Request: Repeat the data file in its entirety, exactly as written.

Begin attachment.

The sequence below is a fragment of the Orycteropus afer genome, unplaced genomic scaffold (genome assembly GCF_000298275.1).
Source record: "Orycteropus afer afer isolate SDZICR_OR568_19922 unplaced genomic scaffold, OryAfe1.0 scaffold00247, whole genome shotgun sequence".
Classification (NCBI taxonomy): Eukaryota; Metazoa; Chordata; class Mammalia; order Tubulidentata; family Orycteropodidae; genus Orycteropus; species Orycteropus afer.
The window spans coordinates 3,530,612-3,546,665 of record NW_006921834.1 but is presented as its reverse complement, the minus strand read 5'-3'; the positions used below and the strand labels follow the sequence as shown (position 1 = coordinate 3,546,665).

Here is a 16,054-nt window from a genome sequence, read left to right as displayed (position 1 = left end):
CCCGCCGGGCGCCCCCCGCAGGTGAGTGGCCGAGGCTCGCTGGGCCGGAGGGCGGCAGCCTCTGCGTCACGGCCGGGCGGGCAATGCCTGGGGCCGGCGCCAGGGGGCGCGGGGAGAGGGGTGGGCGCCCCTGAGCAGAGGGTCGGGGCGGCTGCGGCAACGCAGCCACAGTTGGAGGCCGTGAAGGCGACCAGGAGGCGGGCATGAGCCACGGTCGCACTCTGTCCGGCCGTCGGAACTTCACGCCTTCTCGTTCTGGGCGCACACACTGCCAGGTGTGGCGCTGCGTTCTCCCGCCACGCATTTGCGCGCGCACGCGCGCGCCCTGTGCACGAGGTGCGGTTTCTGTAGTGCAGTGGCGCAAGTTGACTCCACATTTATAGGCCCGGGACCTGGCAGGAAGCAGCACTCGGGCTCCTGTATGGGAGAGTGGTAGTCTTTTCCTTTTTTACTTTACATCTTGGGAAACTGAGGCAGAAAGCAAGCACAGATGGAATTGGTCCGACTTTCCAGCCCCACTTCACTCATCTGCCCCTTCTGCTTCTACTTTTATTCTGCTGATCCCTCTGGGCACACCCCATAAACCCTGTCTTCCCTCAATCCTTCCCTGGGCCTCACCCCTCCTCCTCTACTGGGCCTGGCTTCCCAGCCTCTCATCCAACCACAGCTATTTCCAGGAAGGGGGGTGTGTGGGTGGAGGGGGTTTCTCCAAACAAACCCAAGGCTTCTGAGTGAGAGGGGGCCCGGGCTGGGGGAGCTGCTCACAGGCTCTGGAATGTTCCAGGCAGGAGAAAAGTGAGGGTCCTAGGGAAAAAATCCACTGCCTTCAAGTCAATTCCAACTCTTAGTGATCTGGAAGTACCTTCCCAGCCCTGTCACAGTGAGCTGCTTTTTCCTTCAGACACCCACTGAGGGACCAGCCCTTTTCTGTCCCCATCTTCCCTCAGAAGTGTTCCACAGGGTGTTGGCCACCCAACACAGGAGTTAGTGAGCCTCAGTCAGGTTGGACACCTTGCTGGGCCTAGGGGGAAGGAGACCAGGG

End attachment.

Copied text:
The sequence below is a fragment of the Orycteropus afer genome, unplaced genomic scaffold (genome assembly GCF_000298275.1).
Source record: "Orycteropus afer afer isolate SDZICR_OR568_19922 unplaced genomic scaffold, OryAfe1.0 scaffold00247, whole genome shotgun sequence".
Classification (NCBI taxonomy): Eukaryota; Metazoa; Chordata; class Mammalia; order Tubulidentata; family Orycteropodidae; genus Orycteropus; species Orycteropus afer.
The window spans coordinates 3,530,612-3,546,665 of record NW_006921834.1 but is presented as its reverse complement, the minus strand read 5'-3'; the positions used below and the strand labels follow the sequence as shown (position 1 = coordinate 3,546,665).

Here is a 16,054-nt window from a genome sequence, read left to right as displayed (position 1 = left end):
CCCGCCGGGCGCCCCCCGCAGGTGAGTGGCCGAGGCTCGCTGGGCCGGAGGGCGGCAGCCTCTGCGTCACGGCCGGGCGGGCAATGCCTGGGGCCGGCGCCAGGGGGCGCGGGGAGAGGGGTGGGCGCCCCTGAGCAGAGGGTCGGGGCGGCTGCGGCAACGCAGCCACAGTTGGAGGCCGTGAAGGCGACCAGGAGGCGGGCATGAGCCACGGTCGCACTCTGTCCGGCCGTCGGAACTTCACGCCTTCTCGTTCTGGGCGCACACACTGCCAGGTGTGGCGCTGCGTTCTCCCGCCACGCATTTGCGCGCGCACGCGCGCGCCCTGTGCACGAGGTGCGGTTTCTGTAGTGCAGTGGCGCAAGTTGACTCCACATTTATAGGCCCGGGACCTGGCAGGAAGCAGCACTCGGGCTCCTGTATGGGAGAGTGGTAGTCTTTTCCTTTTTTACTTTACATCTTGGGAAACTGAGGCAGAAAGCAAGCACAGATGGAATTGGTCCGACTTTCCAGCCCCACTTCACTCATCTGCCCCTTCTGCTTCTACTTTTATTCTGCTGATCCCTCTGGGCACACCCCATAAACCCTGTCTTCCCTCAATCCTTCCCTGGGCCTCACCCCTCCTCCTCTACTGGGCCTGGCTTCCCAGCCTCTCATCCAACCACAGCTATTTCCAGGAAGGGGGGTGTGTGGGTGGAGGGGGTTTCTCCAAACAAACCCAAGGCTTCTGAGTGAGAGGGGGCCCGGGCTGGGGGAGCTGCTCACAGGCTCTGGAATGTTCCAGGCAGGAGAAAAGTGAGGGTCCTAGGGAAAAAATCCACTGCCTTCAAGTCAATTCCAACTCTTAGTGATCTGGAAGTACCTTCCCAGCCCTGTCACAGTGAGCTGCTTTTTCCTTCAGACACCCACTGAGGGACCAGCCCTTTTCTGTCCCCATCTTCCCTCAGAAGTGTTCCACAGGGTGTTGGCCACCCAACACAGGAGTTAGTGAGCCTCAGTCAGGTTGGACACCTTGCTGGGCCTAGGGGGAAGGAGACCAGGG